Waiting for Sunset
to Bury Red Camellias

Waiting for Sunset to Bury Red Camellias is the third poetry collection by Miho Kinnas, including the poem anthologized in Best American Poetry 2023. Twice nominated for the Pushcart Prize, her unique, sophisticated voice keeps pushing the boundary of what brevity can accomplish. She writes about the state of being by interweaving love, books, travel, family, women and history.

Book Tour

5/29 IWN Open Mic Hello, Hilton Head: Shall we go for a swim or open mic? Hilton Head, SC

5/17 Jasper Magazine Launch Columbia, SC

3/28 Vermillion, Seattle, Washington. In Person.

3/8 Reading : Poetry Society of South Carolina

3/5 Reading: Friends Meeting House 7 pm 120 Old Pisgah Church Road, Columbia, SC

2/24 Brooklyn, New York
New York Writers Workshop @ Underland Gallery

2/23 New York Public Library

2/20 Tuesday Explorer – Zoom Event Reading

2/19- Linked poem workshop

2/8 – 3/21 (Thursdays)
The Art of Small Japanese Poems Thursdays February – March Online workshop

Book release party at Keith Summey North Charleston Library




Wake up, sleepwalkers: There’s a new book by Miho Kinnas that will show you places in your heart you have not gone yet –because her poems are not stories of feelings but the feelings themselves. Kinnas is known for her short Japanese poems, and I especially love the haiku with its sharp images and moral clarity. The same crystalline reality is found in her narrative poems, because Kinnas illuminates the edges of words, then wraps the whole poem in a ribbon of silk. This is craft. These poems are occupied by mothers and daughters, girls, and women; the book’s subject is love and, that’s a theme that is perfect to make beauty permanent, as Kinnas‘poetry certainly does in Waiting for Sunset to Bury Red Camellias.

Grace Cavalieri
Maryland Poet Laureate

Kinnas weaves the past into focused poetry that lurks into Basho’s legacy. Her poetry breaks new ground and is meant to be seen as well as heard, particularly the poem “Three Shrimp Boats on The Horizon” with its spacing, punctuation, and its corresponding nouns and verbs. This book rocks with different poetic forms, including haiku and tanka as well as innovative approaches to writing. Waiting for Sunset to Bury Red Camellias is fused with identity, family, love, and the natural world; it is polished music. I am grateful for this book. Read it now, because we get to travel with Kinnas on this poetic journey.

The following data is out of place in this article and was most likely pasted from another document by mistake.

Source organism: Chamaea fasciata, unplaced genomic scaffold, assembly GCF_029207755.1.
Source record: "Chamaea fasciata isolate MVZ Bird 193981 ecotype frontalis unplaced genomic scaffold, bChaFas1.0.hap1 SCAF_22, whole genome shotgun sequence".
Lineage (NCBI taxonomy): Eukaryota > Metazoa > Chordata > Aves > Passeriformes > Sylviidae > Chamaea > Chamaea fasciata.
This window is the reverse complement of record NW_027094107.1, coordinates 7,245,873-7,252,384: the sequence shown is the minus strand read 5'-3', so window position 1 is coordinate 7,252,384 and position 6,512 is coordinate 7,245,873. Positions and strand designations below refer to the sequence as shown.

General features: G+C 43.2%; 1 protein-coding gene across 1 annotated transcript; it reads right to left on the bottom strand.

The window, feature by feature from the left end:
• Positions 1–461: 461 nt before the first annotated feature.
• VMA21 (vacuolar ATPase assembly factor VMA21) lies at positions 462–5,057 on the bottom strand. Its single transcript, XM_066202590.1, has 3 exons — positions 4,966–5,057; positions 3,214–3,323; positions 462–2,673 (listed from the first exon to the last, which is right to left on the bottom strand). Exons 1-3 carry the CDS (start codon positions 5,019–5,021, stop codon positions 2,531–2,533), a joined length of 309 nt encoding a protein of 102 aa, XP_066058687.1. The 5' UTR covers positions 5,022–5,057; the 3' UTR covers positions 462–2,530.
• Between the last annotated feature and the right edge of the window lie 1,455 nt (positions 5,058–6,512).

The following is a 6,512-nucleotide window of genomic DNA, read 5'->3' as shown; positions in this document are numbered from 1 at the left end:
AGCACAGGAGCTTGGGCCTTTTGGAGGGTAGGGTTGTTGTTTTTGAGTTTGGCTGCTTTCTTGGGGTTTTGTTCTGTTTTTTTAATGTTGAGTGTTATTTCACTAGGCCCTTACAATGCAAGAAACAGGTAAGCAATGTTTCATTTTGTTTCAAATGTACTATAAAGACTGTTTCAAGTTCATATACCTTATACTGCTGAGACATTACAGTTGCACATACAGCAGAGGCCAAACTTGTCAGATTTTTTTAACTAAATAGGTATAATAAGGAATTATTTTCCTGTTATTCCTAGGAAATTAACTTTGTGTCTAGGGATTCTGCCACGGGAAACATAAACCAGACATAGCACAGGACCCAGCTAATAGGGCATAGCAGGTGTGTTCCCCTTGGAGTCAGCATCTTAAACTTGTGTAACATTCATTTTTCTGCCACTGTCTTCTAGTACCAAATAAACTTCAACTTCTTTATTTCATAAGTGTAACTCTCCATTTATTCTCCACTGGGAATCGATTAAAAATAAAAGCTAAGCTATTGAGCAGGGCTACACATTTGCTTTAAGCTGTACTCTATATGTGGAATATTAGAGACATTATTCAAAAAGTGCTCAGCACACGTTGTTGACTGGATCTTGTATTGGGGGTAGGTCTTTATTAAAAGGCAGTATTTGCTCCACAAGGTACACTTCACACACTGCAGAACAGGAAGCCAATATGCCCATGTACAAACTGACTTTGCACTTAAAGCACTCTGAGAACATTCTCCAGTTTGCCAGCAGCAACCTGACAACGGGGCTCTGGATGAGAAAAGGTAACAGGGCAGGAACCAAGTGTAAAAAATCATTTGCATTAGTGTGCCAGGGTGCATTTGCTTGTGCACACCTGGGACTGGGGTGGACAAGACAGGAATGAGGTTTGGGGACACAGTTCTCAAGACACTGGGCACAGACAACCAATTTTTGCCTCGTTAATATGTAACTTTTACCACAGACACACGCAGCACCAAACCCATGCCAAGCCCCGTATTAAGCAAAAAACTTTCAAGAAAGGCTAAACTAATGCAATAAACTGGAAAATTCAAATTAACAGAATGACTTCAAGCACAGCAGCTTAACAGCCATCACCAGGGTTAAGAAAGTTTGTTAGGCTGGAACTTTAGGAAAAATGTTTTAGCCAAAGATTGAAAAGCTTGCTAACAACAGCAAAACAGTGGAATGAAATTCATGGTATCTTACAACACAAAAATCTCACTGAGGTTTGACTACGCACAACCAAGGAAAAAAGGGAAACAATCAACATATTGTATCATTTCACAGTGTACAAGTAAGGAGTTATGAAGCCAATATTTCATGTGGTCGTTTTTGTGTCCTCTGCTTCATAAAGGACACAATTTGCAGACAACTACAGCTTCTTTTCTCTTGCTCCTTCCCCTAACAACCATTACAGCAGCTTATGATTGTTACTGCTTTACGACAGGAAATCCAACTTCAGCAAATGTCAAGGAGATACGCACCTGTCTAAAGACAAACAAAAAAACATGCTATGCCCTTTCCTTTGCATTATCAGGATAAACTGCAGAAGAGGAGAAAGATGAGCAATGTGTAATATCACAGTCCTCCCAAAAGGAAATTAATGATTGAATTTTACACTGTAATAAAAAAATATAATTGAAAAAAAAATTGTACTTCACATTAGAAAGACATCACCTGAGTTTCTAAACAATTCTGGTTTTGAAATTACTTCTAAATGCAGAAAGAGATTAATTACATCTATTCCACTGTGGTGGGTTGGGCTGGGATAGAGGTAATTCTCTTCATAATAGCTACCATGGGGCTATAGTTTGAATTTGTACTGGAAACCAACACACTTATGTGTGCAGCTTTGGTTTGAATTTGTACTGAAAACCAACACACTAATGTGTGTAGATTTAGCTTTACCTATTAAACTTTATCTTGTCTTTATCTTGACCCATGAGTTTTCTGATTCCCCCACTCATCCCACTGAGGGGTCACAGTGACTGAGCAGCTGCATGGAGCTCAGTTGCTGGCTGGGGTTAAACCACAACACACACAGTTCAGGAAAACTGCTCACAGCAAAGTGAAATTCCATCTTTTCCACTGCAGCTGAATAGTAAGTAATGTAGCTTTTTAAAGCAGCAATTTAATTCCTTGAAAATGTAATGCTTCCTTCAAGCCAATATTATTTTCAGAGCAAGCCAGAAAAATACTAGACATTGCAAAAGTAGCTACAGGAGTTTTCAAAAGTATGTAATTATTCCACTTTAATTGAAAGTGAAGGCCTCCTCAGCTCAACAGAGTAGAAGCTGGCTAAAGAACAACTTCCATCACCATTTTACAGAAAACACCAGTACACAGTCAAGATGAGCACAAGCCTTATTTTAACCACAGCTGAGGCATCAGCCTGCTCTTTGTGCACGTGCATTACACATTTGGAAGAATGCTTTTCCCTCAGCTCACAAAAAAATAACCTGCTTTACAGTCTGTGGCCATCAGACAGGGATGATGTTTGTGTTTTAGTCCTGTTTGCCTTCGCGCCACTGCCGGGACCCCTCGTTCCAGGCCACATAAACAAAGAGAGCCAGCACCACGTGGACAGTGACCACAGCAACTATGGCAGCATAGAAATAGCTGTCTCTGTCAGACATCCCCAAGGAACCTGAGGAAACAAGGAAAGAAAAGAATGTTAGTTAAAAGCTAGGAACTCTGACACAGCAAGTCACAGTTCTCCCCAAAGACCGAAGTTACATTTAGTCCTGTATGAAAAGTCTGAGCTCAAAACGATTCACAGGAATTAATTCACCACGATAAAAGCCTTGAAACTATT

Lenard D. Moore, author of Long Rain, and A Million Shadows at Noon

Miho Kinnas has created dreamlike poems here. Tender, mysterious, tugging at your heartstrings. I loved the way she experimented with the forms with some of her poems here. Some of them resembling a haibun but not really. I’d urge the readers to explore her poems which are like a walk through the still pine trees on a foggy morning.

Kanchan Chatterjee, author of Scattered Leaves and Did You say Faarbisganj?

Beginning with the very first poem, the speaker enters an exquisite world. In “The Sea Fog Arrives to Hide the Lies of a Woman Poet,” she says: “I often visit a walled city in my dreams where the gate/closes at sunset, not a second later or before.” Together, the speaker and reader travel through time and geography, glimpsing fleeting, often half-seen images and experiencing elusive, yet fully felt, emotions. The poems are surprising, precise, evocative, and stunning. The reader is always invited into the poems as a participant and guest. In this first poem the speaker says, “I see you just beyond the arch of the gate.” This acknowledgment of the reader captures the graciousness and expansiveness of this remarkable collection.

Arlene Naganawa, author of I Weave a Nest of Foil (forthcoming, March 2024), The Ark and the Bear, and, And We Were Talking About When We Had Bodies.

Miho Kinnas’s language is spare and evocative. Her poems move seamlessly between the mundane and the transcendent with a stark intimacy—glimpsed in the immediacy of a distilled image. Time and lives and geography tilt in the poem “Yokohama” as the speaker attempts to draw a map to her parent’s house as her mother is dying.

A little corner fruit shop is now a pet store. / Time may be psychological. / My boyfriend was always late.

The poems are skillfully crafted poems interspersing free verse with short, contained forms–always with a delicate touch—a play of form and humor.

Jeanne Morrel, author of I See My Way to Some Partial Results and Jackpot.

Here’s a poet who plays the space between the lines magnificently, with twists and turns that surprise and delight and push form forward. Throughout, Kinnas’ use of imagery is as stunning as it is understated. That is, unforced—a smooth and easy exhale. The juxtaposition of sensory details, especially, lift the poems in this fabulous collection off the page. Kinnas’ is a unique and important contemporary voice.

Naomi Ayala,  author of four books of poetry—most recently, of Peces que es escapan / Escaping Fish.